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The #1 Cause of Needing to Take Supplements, Say Experts

Folic acid is crucial for the development of a healthy brain.

Recent studies have found that supplements, by and large, can be a rip-off. Take the hallowed multivitamin, a part of millions of daily routines since childhood. In 2019, researchers from Johns Hopkins Medicine evaluated studies involving almost half a million people and determined that multivitamins don't lower your risk of heart disease, cancer, cognitive decline or early death. Don't waste your money on multivitamins, they advised; get the vitamins and minerals you need from food. 

That's a very good policy in any situation. However, there is one scenario in which taking a supplement (or a multivitamin containing it) is necessary, even recommended, experts say. Read on to find out what it is—and to ensure your health and the health of others, don't miss these Sure Signs You Have "Long" COVID and May Not Even Know It.


The #1 Cause of Needing to Take Supplements

folic acid

Today, most experts agree that you should get your essential vitamins and minerals from your daily diet. However, they universally say taking a supplement is crucial for certain groups of people. 

That recommendation involves folate (vitamin B-9), known as folic acid in its synthetic form.

"For most people, it's best to get folate from food. A balanced diet usually provides all you need," says the Mayo Clinic. "However, folic acid supplements are recommended for women who are planning to become pregnant, could become pregnant, are pregnant or are breast-feeding."


What Does Folic Acid Do?

Female doctor is checking pregnant woman with stethoscope

Folic acid is crucial for the development of a healthy brain and spinal cord in utero. If a woman is deficient in folate or folic acid during pregnancy, her baby could be born with spina bifida, a birth defect in which the tube containing the spinal cord doesn't close completely. That can result in complications ranging from difficulty walking to paralysis. According to the National Institutes of Health, folate deficiency can also result in premature birth or low birth weight.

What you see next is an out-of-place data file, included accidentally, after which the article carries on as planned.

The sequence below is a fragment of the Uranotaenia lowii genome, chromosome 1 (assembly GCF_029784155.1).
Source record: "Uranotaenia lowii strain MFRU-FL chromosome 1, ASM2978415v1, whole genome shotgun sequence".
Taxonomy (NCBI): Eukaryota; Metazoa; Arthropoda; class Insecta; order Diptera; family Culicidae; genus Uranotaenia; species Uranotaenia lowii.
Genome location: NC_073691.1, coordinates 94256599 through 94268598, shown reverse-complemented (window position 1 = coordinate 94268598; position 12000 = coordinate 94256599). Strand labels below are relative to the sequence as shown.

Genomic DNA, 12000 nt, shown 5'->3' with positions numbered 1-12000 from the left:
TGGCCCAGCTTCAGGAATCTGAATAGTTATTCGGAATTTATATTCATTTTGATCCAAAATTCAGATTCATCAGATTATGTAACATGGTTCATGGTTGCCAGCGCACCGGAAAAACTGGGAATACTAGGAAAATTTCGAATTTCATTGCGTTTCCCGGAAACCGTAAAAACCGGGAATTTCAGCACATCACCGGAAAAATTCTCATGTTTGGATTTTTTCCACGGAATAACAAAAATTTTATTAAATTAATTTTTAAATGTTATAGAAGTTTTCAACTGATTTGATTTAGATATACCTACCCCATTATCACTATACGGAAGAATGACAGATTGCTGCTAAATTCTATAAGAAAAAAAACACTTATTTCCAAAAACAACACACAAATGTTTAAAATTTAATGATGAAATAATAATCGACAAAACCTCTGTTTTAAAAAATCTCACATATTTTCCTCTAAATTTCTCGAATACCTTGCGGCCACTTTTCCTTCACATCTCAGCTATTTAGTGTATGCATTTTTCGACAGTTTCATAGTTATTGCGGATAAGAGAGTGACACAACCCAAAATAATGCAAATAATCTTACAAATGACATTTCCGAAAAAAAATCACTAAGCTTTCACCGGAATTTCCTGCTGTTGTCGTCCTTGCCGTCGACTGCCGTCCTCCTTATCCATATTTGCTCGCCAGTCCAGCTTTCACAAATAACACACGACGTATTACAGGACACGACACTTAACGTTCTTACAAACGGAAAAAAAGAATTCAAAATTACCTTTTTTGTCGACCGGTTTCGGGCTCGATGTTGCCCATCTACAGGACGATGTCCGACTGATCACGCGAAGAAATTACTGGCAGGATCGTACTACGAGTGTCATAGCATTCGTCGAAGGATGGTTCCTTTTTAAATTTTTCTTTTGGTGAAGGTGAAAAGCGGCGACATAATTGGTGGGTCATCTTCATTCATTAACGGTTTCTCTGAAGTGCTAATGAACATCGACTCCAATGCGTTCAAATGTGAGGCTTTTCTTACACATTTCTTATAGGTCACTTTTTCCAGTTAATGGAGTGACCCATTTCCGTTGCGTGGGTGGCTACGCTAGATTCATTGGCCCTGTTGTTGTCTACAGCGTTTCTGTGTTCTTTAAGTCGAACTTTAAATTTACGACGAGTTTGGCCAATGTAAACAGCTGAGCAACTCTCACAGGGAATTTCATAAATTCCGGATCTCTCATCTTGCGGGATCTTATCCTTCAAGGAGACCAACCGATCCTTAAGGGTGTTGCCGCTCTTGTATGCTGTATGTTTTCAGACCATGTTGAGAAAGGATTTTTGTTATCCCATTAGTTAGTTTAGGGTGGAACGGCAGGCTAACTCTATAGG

However, there is an easy way to prevent these complications. "Taking a daily prenatal vitamin — ideally starting three months before conception — can help ensure women get enough of this essential nutrient," says the Mayo Clinic.

RELATED: The #1 Best Supplement to Take For Immunity


How Much Folic Acid Is Enough?

Woman holding pills on her hand.

"All women of reproductive age should get 400 mcg of folic acid every day to get enough folic acid to help prevent some birth defects," says the Centers for Disease Control and Prevention. It's important to take it consistently, because major birth defects of the brain and spine resulting from folate deficiency can happen in the first few weeks after conception, often before a woman knows she's pregnant.

If you're of childbearing age or planning to become pregnant, talk with your doctor about what vitamins and supplements are right for you. And no matter what life stage you're in, it's always a good idea to talk with a healthcare provider before you start taking a new supplement.

RELATED: 9 Everyday Habits That Might Lead to Dementia


Folic Acid and Alzheimer's

Senior woman posing against a grey background.

"Alzheimer's disease (AD) is the most common type of neurodegenerative disease leading to dementia in the elderly," says a new study," says a report in Frontiers in Neuroscience. "Increasing evidence indicates that folate plays an important role in the pathogenesis of AD. To investigate the role of folate deficiency/possible deficiency in the risk of AD and the benefical effect of sufficient folate intake on the prevention of AD, a systematic review and meta-analysis were performed." The results? "That folate deficiency/possible deficiency increases the risk for AD, while sufficient intake of folate is a protective factor against AD." And to get through this pandemic at your healthiest, don't miss these 35 Places You're Most Likely to Catch COVID.

Michael Martin
Michael Martin is a New York City-based writer and editor. Read more about Michael